“Just do what you like. I believe that there is always a plan. Just do what you love and everything will happen.”
I first met Joel Tan, aka Gentle Bones at Starbucks, after his photo shoot. Though he may appear cool or hipster to some, Joel was really friendly and forthcoming in his responses. It was easy to tell that his life revolves around music, especially when he spends most of his free time devoted to preparing his EP and gigs.
Started in 2010 after his friends’ persuasion, Joel has gone from posting song covers on his Youtube channel to writing and composing his own songs. Most recently, he has released 2 singles, Until We Die and Elusive, claiming the 1st spot and 3rd spot on the iTunes Singapore chart respectively. Until We Die also broke the 100,000 views mark on Youtube, making it one of the most viewed music videos in Singapore.
Gentle Bones has since evolved from simply being a moniker to representation of a new style of Singaporean Alternative Music. With Joel’s passion and devotion to his work, it was no wonder he could attract such a huge following.
How did Gentle Bones come about?
It started in school, when I was still in Hwa Chong. I started playing performances because my friends said that I could sing. So they sort of forced me to perform for the class and that’s when I realized that [singing] could possibly be something that I could do. That’s when I picked up the guitar; because I thought it was quite lame to be singing alone. And then I started writing songs. Then throughout junior college, I started performing here and there, and was invited to esplanade for a bit.
It was an on and off thing with recording and writing. And throughout those few years I have been trying to find a good place to record. When I finally found one, I did Until We Die in 2012. I didn’t release it for one whole year because I was busy with army. So it slipped off my mind for a bit. Then I got slightly freer after a while, and it was perhaps the best chance that ever happened. Had I not gotten back to music at that time, I guess none of these would have happened.
I decided to film a music video in August, and put in up in December. When I put it up [on to youtube], everything changed. It was crazy.
Why not call your band by your own name?
I was seventeen when I created the name [Gentle Bones], and it was in trend to name a one man band. My idols were Christofer Drew, who was called Never Shout Never. And I loved his music. Another person I really look up to is Wei Wen Seah, known as For This Cycle. So the whole trend of one-man band stuck on me. Before I started I really looked up to For This Cycle, Wei Wen. I really liked his music and he showed me that a young dude could do this alone.
I named it Gentle Bones, and it has not changed since. Maybe had I got a more special name, or surname then I might have used it. But Joel Tan is so common. There are probably thousands of Joel Tans if you were to google it!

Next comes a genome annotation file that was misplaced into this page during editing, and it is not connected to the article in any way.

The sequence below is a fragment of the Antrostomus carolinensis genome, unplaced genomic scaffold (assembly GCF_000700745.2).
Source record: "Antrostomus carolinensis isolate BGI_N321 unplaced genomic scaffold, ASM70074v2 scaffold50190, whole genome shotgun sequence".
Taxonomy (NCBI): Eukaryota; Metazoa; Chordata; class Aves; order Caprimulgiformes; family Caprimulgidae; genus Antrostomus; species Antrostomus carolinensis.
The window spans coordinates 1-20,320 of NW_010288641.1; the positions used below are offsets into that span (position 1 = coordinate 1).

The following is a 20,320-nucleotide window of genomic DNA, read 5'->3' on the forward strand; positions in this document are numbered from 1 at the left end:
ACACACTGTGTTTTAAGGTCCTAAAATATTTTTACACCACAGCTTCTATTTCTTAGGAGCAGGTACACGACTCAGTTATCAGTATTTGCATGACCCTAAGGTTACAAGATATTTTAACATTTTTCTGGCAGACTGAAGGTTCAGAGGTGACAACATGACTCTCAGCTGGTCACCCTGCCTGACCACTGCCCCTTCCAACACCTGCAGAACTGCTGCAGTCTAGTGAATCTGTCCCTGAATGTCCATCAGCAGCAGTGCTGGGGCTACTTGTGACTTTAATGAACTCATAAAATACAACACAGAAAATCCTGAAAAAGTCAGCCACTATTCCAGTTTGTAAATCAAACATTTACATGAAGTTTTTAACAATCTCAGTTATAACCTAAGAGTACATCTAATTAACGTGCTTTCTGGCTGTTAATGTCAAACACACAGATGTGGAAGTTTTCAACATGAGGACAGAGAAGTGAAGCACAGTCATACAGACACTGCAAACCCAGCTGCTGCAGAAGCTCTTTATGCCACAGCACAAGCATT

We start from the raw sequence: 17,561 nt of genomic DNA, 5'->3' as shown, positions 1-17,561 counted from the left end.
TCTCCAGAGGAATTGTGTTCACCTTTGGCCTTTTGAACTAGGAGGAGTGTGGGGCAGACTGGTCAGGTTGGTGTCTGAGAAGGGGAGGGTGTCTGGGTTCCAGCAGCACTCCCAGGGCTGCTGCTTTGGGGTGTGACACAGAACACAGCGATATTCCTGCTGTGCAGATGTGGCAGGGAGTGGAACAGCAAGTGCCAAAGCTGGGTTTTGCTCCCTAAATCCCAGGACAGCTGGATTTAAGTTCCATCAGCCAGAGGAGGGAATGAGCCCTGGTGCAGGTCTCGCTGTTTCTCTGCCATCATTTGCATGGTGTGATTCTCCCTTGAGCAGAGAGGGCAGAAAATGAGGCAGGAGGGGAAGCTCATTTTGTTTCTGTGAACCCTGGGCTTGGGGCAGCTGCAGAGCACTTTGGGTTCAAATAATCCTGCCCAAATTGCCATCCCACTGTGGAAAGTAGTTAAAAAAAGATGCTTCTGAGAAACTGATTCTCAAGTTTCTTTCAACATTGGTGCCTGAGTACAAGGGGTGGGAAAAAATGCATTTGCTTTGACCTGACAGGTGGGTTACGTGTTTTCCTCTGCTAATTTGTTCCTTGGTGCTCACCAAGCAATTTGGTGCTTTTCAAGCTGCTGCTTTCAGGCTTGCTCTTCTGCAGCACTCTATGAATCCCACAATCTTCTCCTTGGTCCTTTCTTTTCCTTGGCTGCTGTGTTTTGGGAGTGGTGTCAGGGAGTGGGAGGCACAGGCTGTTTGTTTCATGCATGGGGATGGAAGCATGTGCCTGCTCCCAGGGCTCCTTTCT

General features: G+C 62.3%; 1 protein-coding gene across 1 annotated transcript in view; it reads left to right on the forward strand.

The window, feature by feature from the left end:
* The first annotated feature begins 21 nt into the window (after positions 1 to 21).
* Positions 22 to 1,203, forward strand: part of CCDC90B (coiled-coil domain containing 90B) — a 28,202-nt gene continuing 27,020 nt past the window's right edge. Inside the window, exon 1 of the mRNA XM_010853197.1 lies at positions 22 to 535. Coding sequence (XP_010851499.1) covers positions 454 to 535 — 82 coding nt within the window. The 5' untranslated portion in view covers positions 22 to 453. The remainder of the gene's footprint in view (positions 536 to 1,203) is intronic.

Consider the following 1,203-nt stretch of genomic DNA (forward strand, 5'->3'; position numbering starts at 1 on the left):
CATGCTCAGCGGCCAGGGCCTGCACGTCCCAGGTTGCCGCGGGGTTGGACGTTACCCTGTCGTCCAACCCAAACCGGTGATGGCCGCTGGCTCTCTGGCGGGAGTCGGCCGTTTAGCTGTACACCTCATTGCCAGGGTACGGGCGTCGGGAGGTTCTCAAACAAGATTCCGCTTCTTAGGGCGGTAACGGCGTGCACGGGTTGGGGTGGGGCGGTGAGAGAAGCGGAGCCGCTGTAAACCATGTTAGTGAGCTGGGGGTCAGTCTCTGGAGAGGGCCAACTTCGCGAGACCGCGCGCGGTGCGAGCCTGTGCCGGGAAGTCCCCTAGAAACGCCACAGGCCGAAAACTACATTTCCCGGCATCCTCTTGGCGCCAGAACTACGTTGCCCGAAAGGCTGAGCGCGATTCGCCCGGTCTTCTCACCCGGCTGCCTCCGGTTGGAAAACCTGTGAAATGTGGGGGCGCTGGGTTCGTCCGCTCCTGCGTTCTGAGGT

Would you then attribute your keen sense of music to musical influences when you were younger?
I was never a musician until I reached 16. That’s when I picked up the guitar. I have always been the listener, the audience. I have always loved all different types of music.
How would you describe your style?
My style would have to be defined by “Ed Sheeran” because he was the reason why I picked up music and started song writing. He showed me a lot of stuff. I was a beginner who could only play a few basic chords.
But what he could do with his music was using those few basic chords, and make a much more complex song out of it. The whole idea of lyrics with simple chords was something he made into an artform. And that’s where I learnt from him a lot.
Obviously after that I grew slightly out of it. But my roots are still very much into the idea of simplicity and complexity at the same time.
How did you juggle all your commitments (Studies, NS)?
I didn’t. It was always music first! But thankfully, I managed to scrape by [for my studies]. And people in NS are also quite supportive.
Why do you think your youtube channel became so successful?
I wouldn’t say successful. But when I first started, I made covers and stuff. That got me some following. With that following, I put up some of my original music, which I recorded by myself. And people liked it. It continued over the years when I would continue to put up covers.
The small audience, albeit small really helped when I put up my first proper song, Until We Die. Though it was small, it was significant enough to allow a chain reaction to happen and could spread my music to more people.
Was songwriting your creative output? Or did you see it as a natural progression of a youtube artiste?
Before I started youtube, with the first four chords that I learnt, I immediately use those four chords to write a song. I knew that as an artiste, I wanted to be one who sings his own songs.
I knew that the doing covers was only a temporary thing;so that I could gain a following. But of course, by doing all those covers-I have put on many and taken down many as well- I learnt a lot on recording and the style of song writing of my favourite bands. That really helped me grow as a musician. Covers are really quite significant in my life.